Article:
I thought is first record "Roll With You" was closer to the real thing than this new one.

But what really sold me was his guest spot on "Live From Daryl's House."

http://www.livefromdarylshouse.com/index.php?page=ep27

Faze said...

He's not the male vocal equivalent of Amy Winehouse, that's for sure. She has the spacious cranial resonating chambers that are necessary for a big "black" vocal sound. She's also mastered the diaphragmatic "shout" delivery that is characteristic of black singing. But Reed has a Caucasian skull and this native soundbox, with its inferior reach, will always give him away as imitator (nice mastery of the falsetto, though). Tom Jones is a good example of a Caucasian who could resonate with the best of the black singers. Reed has mastered the falsetto swoop, but he makes it sound like work. One of the things that makes black singing wonderful is the lack of apparent effort that goes into producing these sounds -- you have to look like you're just tossing it off. (Singers like James Brown and Otis Redding were a little off the mainstream of black singing, in that they felt it necessary to work like white men to get your attention.)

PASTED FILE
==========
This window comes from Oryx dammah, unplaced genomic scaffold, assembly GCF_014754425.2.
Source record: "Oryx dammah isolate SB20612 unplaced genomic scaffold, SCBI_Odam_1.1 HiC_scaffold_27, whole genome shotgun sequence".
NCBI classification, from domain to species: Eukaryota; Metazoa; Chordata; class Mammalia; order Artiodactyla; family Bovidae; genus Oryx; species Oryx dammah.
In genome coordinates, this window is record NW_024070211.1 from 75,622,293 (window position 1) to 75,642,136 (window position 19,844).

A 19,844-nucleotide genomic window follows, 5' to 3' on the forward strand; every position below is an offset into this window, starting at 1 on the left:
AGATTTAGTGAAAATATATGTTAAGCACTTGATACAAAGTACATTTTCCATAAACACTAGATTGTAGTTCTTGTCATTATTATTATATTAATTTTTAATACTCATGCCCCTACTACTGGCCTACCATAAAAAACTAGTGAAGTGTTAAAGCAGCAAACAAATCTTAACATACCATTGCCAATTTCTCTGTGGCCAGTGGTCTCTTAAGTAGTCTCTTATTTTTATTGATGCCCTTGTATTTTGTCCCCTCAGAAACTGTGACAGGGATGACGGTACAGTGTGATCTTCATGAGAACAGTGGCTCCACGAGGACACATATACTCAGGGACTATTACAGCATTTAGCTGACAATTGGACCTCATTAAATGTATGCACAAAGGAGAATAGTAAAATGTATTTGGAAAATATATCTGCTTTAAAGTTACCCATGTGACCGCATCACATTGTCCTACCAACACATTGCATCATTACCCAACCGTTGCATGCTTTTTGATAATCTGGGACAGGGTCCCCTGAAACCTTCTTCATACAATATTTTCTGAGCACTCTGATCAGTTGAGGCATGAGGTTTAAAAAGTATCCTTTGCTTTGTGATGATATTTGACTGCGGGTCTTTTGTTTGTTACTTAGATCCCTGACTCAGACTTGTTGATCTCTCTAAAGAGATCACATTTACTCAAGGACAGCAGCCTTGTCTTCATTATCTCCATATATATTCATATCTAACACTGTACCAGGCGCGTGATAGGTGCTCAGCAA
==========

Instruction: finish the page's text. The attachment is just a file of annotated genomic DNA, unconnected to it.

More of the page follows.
steve simels said...

A Caucasian skull?

I'm not sure we want to go there....

Rinjo Njori! said...

At the end of the day some of the best stuff from the 60s and 70s featured imperfect singers. Most of the current R&b/ Soul singing is technical instead of just belting it out. Check out Mark Sultan if you want to hear imperfect soul singing

Michael said...

My problem with Reed and others who make music styled directly from their influence is that it sounds like studies in genre.

Which is not to say that I can't enjoy a good track, but I wonder if the artist will ever transcend his models.

Another example: James Hunter is a hell of a singer and a fine guitarist, but his music is not just informed by his influences, it's defined by his influence.